US' struggles due to poor junior planning: Korda

LONDON • Jessica Korda, the highest-ranked American in the Women's British Open which ended yesterday, believes shortcomings within her country's development programme for female golfers is contributing to Asia's dominance.

Korda, at No. 9, is one of just three non-Asian players in the world's top 12. Her compatriot, world No. 5 Lexi Thompson, has taken some time off to recharge.

"They just have a better development plan from juniors," Korda said, before citing South Korea specifically. "Golf is an expensive sport, they (centrally) pay for that. They travel to different countries and play a bunch.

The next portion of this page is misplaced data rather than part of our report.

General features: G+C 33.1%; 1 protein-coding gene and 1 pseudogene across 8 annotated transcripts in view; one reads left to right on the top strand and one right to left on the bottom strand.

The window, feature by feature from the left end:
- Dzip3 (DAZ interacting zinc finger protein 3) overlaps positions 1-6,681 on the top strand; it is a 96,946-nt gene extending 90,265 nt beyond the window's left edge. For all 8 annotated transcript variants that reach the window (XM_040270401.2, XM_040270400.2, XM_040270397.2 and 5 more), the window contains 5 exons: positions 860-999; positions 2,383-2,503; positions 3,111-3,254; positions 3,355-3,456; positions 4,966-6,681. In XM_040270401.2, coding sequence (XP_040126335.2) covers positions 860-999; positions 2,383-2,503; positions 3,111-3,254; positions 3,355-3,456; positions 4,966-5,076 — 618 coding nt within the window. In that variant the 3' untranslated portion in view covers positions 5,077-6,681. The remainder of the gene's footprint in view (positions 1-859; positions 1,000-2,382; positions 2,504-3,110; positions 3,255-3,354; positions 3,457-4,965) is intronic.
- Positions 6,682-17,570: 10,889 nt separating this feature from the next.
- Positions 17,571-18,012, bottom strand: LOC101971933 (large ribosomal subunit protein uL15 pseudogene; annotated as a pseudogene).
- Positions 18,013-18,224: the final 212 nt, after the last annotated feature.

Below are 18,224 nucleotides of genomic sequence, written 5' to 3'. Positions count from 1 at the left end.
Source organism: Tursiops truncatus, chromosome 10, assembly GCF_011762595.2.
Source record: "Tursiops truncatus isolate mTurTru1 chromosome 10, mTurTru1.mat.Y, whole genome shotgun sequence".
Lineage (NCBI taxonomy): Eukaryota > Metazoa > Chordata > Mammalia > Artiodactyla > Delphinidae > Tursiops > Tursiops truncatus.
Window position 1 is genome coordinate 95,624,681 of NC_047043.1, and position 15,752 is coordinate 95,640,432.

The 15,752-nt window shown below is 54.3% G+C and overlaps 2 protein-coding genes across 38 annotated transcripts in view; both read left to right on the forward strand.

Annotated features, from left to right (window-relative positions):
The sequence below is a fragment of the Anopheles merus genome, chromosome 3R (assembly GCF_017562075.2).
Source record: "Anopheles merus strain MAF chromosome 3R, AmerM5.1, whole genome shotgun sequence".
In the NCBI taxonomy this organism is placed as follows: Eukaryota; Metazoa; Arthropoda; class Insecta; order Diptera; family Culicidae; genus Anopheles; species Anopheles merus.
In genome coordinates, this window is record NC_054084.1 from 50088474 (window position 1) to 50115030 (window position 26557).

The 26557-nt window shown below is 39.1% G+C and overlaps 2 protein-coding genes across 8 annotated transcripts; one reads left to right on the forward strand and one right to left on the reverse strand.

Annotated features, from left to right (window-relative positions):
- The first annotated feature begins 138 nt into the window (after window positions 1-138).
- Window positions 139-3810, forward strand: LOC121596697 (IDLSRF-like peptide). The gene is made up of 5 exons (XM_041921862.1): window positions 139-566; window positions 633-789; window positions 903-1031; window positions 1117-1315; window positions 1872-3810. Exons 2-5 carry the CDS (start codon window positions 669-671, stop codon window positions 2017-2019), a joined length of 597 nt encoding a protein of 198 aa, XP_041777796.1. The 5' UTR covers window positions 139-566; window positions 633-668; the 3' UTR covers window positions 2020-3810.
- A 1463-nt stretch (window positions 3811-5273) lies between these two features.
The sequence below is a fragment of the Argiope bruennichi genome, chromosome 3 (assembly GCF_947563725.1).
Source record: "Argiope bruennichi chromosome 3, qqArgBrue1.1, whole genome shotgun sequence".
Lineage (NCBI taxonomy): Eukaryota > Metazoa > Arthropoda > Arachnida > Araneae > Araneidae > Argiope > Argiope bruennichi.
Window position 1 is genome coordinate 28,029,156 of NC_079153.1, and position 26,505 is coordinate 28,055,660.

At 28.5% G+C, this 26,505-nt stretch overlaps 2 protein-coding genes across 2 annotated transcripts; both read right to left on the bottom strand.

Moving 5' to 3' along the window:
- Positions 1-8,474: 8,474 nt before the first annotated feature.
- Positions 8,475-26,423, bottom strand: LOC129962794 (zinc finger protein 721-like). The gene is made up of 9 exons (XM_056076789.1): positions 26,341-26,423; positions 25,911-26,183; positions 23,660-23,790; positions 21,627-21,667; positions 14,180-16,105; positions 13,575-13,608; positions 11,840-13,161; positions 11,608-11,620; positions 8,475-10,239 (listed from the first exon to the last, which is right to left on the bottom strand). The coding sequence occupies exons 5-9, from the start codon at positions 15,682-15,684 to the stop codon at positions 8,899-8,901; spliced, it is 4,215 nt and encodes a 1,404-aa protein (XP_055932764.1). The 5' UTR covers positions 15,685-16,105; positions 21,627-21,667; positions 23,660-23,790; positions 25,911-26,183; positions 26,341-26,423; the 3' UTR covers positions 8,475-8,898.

"They play for two years on the Korean LPGA Tour before they even come to the States. You can call them rookies but they might have won 10 times professionally. That's a huge advantage.

"I feel like the biggest disadvantage for a lot of American players is there's not a developmental programme to help with their game.

"If somebody sees a little bit of talent in a player and they don't have the funds to get to all these tournaments, what are they going to do?"

Korda speaks with knowledge of other sports; both her parents were professional tennis players, with Petr the 1998 Australian Open champion.

"I know the United States Tennis Association... are taking the kids under their wing. I would love to see something like that happen for golf," she said.


A version of this article appeared in the print edition of The Straits Times on August 06, 2018, with the headline 'US' struggles due to poor junior planning: Korda'. Subscribe